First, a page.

Senegal will host Africa’s first full-service vaccine manufacturing plant, after the Pasteur Institute in Dakar and the European Investment Bank (EIB) announced an $80 million financing deal to respond to diseases on the continent.
The new facility, dubbed Madiba (Made in Africa for Disease Vaccination and Building Autonomy) will be built in Diamniadio, a city and special economic zone strategically located 37 kilometers from Dakar, Senegal’s capital. It will be Africa’s first high-volume vaccine production site and fills a need that has become apparent as the continent struggles to vaccinate its population against covid.
When the new facility is operating at full capacity, it will be able to produce up to 300 million doses of vaccine each year for the continent, which is currently 99% dependent on vaccine imports. The plant will also be a training site for the production of new generation vaccines.
Dr Amadou Sall, director of the Pasteur Institute in Dakar, says current vaccine manufacturing is too centralized in some parts of the world and that it is “essential to create decentralized vaccine manufacturing capacity to address this imbalance. “, which could also create new job opportunities for thousands of young Africans. EIB Vice-President Ambroise Fayolle said the new facility “will contribute to greater autonomy in the production and distribution of essential vaccines”.
Africa’s dependence on vaccine imports
Covid-19 has proven to be a crucial example of the limitations of vaccines in Africa. In January and February, the uptake of the covid vaccine on the continent increased by 15%, but in March, 15 countries had still not vaccinated 10% of their population, and 21 countries had only vaccinated between 10% and 19% of their population. populations, according to the World Health Organization. To date, only the African island countries of Mauritius and Seychelles have exceeded 70% vaccination coverage.
“No one is safe until everyone is safe,” said Irène Mingasson, head of the EU delegation to Senegal. “So we need to work together to ensure equal access to vaccines around the world.”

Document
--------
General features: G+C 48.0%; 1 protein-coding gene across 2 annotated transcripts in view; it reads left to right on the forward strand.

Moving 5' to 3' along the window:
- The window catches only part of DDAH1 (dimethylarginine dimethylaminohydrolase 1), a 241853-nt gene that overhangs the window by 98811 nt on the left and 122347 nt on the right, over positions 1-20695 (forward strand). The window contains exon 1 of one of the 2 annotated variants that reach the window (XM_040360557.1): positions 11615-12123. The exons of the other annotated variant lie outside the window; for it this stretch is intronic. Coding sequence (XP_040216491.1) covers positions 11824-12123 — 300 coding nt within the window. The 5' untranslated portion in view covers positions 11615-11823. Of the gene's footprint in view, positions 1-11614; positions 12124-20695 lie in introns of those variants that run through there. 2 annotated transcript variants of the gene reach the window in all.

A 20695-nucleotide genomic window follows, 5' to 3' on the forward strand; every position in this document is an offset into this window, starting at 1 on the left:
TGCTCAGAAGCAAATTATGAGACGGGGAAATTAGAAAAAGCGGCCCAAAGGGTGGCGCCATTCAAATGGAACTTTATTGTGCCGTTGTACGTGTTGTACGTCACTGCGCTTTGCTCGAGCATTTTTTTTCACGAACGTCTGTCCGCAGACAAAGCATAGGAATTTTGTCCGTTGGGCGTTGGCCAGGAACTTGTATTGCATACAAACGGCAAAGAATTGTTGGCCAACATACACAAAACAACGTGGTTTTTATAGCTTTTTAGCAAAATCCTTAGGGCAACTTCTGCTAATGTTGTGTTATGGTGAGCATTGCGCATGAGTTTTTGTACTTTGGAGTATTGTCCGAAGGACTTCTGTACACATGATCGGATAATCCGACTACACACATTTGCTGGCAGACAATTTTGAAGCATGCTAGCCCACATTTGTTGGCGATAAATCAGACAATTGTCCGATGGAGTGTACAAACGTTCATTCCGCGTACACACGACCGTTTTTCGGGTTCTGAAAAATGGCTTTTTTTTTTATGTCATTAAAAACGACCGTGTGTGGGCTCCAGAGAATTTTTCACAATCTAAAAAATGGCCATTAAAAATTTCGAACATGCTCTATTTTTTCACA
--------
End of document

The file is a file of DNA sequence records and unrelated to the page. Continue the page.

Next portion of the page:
As it stands, most African countries source vaccines from UNICEF through the Gavi Vaccine Alliance, but only a few countries can source vaccines sustainably.
Africa’s biggest vaccine maker, South Africa-based Aspen, has produced around 180 million doses of the Johnson & Johnson vaccine, but said last month it would halt production. There are also production plants in Egypt, Morocco, Senegal, South Africa, Ethiopia and Tunisia, but all have limited manufacturing capacity and only handle the very last stages of labeling and packaging. ‘packaging.
There are other signs of production progress as well. The African Continental Free Trade Area, the African Medicines Agency and the Framework for Action are all involved in technology transfer partnerships with companies like Biovac in South Africa, the Pasteur Institute in Morocco, the government of Ghana and Innovative Biotech in Nigeria. In March, the American company Moderna, one of the pioneers of mRNA vaccines against covid, signed a memorandum of understanding with the Kenyan government to establish the first mRNA manufacturing plant in Africa.
But increasing vaccine manufacturing capacity is only half the battle, notes David Walwyn, a professor at the University of Pretoria who teaches technology management. “To make a vaccine, you need intellectual property as well as know-how,” Walwyn notes in the World Intellectual Property Organization magazine. “The operation will require the establishment of a regulatory drug approval system and a quality assurance system that will be able to certify each production batch.”